Introduction to Data for Management

Using data to strengthen the immunization supply chain

© UNICEF/UNI46742/Nesbitt

The Data for Management (D4M) approach promotes the establishment of a data-driven culture at all levels of the supply chain.

Availability of reliable supply chain data enables decision makers to make informed strategic and operational decisions, and to take corrective actions when needed, contributing to an improved performance of the supply chain. However, poor data quality and high workloads are common challenges that contribute to low data use in countries, particularly at the lower levels of the supply chain. Very often, health workers see data collection as a chore, without considering how the use of data can help them better manage their supply chain. Data for Management (D4M) promotes simplification of data collection - both in terms of standardizing the processes and tools - and awareness of the benefits of data-driven management at all levels. Using and acting on supply chain data will help health workers and managers improve the performance of the supply chain, ensuring that quality immunization products are available when and where needed.

The aim of the D4M approach is to make it easier for health workers and supply chain managers to collect, analyze, visualize and use data for decision-making.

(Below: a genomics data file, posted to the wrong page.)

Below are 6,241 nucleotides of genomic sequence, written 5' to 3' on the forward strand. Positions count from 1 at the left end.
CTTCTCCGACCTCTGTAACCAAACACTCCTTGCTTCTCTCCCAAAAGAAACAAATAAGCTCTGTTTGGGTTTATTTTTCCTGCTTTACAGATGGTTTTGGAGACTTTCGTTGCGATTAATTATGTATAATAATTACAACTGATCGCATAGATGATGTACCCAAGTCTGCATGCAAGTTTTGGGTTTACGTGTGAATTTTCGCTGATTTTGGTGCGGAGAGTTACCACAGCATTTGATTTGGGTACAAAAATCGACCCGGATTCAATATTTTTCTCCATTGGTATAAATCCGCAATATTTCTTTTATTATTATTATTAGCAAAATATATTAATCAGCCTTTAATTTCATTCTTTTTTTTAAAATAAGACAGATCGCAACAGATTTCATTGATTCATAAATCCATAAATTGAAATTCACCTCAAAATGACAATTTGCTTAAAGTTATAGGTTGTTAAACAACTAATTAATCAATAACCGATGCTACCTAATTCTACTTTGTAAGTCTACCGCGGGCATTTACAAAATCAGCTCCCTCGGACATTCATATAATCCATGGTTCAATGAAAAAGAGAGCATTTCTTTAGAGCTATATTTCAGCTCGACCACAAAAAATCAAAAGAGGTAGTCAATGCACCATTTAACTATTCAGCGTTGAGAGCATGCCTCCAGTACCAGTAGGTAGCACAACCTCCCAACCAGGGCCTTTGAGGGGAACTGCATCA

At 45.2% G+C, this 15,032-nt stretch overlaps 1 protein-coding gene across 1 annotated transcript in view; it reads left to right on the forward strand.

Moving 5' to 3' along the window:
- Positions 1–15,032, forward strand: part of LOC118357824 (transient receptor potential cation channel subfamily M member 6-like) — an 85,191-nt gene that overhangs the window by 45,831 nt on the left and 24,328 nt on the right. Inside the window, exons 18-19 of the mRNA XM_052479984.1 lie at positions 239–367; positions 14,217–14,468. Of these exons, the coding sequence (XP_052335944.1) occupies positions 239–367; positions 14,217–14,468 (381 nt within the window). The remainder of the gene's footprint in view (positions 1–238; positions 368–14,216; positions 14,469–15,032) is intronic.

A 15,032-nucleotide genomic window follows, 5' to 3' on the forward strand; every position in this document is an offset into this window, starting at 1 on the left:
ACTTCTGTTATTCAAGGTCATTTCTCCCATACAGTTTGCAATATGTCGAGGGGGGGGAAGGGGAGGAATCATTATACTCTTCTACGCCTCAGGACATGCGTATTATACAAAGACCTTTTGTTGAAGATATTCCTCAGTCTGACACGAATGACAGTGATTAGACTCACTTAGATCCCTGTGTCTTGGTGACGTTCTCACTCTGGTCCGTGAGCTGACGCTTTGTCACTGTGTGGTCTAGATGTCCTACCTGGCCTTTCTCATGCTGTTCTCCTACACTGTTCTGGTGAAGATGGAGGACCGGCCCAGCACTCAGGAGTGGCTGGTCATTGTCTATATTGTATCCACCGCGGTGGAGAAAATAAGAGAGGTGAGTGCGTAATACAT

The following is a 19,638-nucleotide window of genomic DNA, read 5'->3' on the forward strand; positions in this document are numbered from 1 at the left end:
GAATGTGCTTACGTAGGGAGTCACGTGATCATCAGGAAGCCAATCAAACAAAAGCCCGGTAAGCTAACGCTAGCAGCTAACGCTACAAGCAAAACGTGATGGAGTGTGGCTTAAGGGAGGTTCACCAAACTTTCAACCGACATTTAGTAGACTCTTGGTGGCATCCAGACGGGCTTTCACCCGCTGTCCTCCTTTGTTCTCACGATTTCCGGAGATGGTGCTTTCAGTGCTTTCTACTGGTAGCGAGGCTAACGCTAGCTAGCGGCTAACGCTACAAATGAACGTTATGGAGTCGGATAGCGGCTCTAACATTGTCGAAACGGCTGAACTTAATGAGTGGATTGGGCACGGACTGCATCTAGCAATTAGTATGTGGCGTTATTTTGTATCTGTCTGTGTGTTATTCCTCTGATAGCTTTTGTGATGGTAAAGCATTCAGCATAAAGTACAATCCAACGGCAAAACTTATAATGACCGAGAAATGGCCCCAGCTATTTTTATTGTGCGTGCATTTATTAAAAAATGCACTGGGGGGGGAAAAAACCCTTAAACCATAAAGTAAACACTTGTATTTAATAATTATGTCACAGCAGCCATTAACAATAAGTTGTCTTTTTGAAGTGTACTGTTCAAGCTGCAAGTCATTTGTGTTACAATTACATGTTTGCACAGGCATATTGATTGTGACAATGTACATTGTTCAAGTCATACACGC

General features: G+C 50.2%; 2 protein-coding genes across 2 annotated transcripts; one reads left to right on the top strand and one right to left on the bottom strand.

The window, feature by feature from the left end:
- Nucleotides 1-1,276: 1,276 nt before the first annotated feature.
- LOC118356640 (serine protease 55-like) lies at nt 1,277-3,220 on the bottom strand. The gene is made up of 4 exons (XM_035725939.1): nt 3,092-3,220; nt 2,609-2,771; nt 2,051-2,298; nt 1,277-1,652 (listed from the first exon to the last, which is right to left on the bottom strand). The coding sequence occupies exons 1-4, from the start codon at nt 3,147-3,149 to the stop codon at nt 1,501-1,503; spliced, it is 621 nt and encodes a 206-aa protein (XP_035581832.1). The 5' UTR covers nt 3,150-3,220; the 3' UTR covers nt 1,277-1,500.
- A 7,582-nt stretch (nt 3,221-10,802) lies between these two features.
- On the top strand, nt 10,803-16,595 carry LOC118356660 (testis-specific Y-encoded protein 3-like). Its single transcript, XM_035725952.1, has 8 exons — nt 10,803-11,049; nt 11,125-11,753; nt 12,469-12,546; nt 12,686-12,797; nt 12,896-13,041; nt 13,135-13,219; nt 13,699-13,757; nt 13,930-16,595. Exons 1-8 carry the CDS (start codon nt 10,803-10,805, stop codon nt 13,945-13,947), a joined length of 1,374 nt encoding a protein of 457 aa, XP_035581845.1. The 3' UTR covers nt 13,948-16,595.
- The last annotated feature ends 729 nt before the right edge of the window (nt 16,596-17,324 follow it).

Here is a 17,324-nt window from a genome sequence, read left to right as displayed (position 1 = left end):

How do we ensure that the appropriate tools are used for collecting data at each level of the supply chain? What Key Performance Indicators are relevant for monitoring immunization supply chain performance? How can performance dashboards help managers understand and use data? This section contains useful resources aimed at supporting countries strengthen their immunization supply chains through D4M activities. Here you can find detailed information about the DISC indicators, how to join ViVa, and examples of dashboards.

© UNICEF/UN012549/Adriko
© UNICEF/UN012549/Adriko

Case Studies

Case studies enable countries to learn from each other on the implementation of Data for Management interventions. These cases show the common challenges countries experience with making quality supply chain data available for action, as well as a range of solutions to address them. These solutions include strengthening paper-based LMIS, developing plans for transition to eLMIS, and using ViVa to monitor vaccine stocks.